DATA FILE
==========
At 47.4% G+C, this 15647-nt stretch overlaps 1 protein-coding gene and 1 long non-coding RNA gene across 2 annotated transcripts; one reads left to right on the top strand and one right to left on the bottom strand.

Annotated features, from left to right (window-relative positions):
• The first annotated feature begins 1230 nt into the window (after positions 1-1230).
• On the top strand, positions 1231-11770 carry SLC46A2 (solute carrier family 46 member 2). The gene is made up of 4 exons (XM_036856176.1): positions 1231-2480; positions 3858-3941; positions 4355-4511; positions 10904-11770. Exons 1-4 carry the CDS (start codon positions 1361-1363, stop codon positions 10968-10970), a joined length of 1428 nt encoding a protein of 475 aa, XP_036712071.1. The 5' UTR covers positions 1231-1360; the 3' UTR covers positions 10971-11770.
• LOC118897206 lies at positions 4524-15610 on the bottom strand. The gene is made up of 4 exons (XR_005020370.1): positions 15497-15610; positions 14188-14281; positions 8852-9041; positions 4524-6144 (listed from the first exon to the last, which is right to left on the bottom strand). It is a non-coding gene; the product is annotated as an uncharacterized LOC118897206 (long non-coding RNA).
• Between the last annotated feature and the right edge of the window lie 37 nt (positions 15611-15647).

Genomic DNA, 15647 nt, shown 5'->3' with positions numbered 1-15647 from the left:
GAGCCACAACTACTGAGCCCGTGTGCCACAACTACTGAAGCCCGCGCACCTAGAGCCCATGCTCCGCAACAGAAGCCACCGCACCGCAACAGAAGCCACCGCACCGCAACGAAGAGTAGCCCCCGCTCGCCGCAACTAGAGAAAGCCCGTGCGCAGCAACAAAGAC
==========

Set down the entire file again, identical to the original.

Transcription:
At 47.4% G+C, this 15647-nt stretch overlaps 1 protein-coding gene and 1 long non-coding RNA gene across 2 annotated transcripts; one reads left to right on the top strand and one right to left on the bottom strand.

Annotated features, from left to right (window-relative positions):
• The first annotated feature begins 1230 nt into the window (after positions 1-1230).
• On the top strand, positions 1231-11770 carry SLC46A2 (solute carrier family 46 member 2). The gene is made up of 4 exons (XM_036856176.1): positions 1231-2480; positions 3858-3941; positions 4355-4511; positions 10904-11770. Exons 1-4 carry the CDS (start codon positions 1361-1363, stop codon positions 10968-10970), a joined length of 1428 nt encoding a protein of 475 aa, XP_036712071.1. The 5' UTR covers positions 1231-1360; the 3' UTR covers positions 10971-11770.
• LOC118897206 lies at positions 4524-15610 on the bottom strand. The gene is made up of 4 exons (XR_005020370.1): positions 15497-15610; positions 14188-14281; positions 8852-9041; positions 4524-6144 (listed from the first exon to the last, which is right to left on the bottom strand). It is a non-coding gene; the product is annotated as an uncharacterized LOC118897206 (long non-coding RNA).
• Between the last annotated feature and the right edge of the window lie 37 nt (positions 15611-15647).

Genomic DNA, 15647 nt, shown 5'->3' with positions numbered 1-15647 from the left:
GAGCCACAACTACTGAGCCCGTGTGCCACAACTACTGAAGCCCGCGCACCTAGAGCCCATGCTCCGCAACAGAAGCCACCGCACCGCAACAGAAGCCACCGCACCGCAACGAAGAGTAGCCCCCGCTCGCCGCAACTAGAGAAAGCCCGTGCGCAGCAACAAAGAC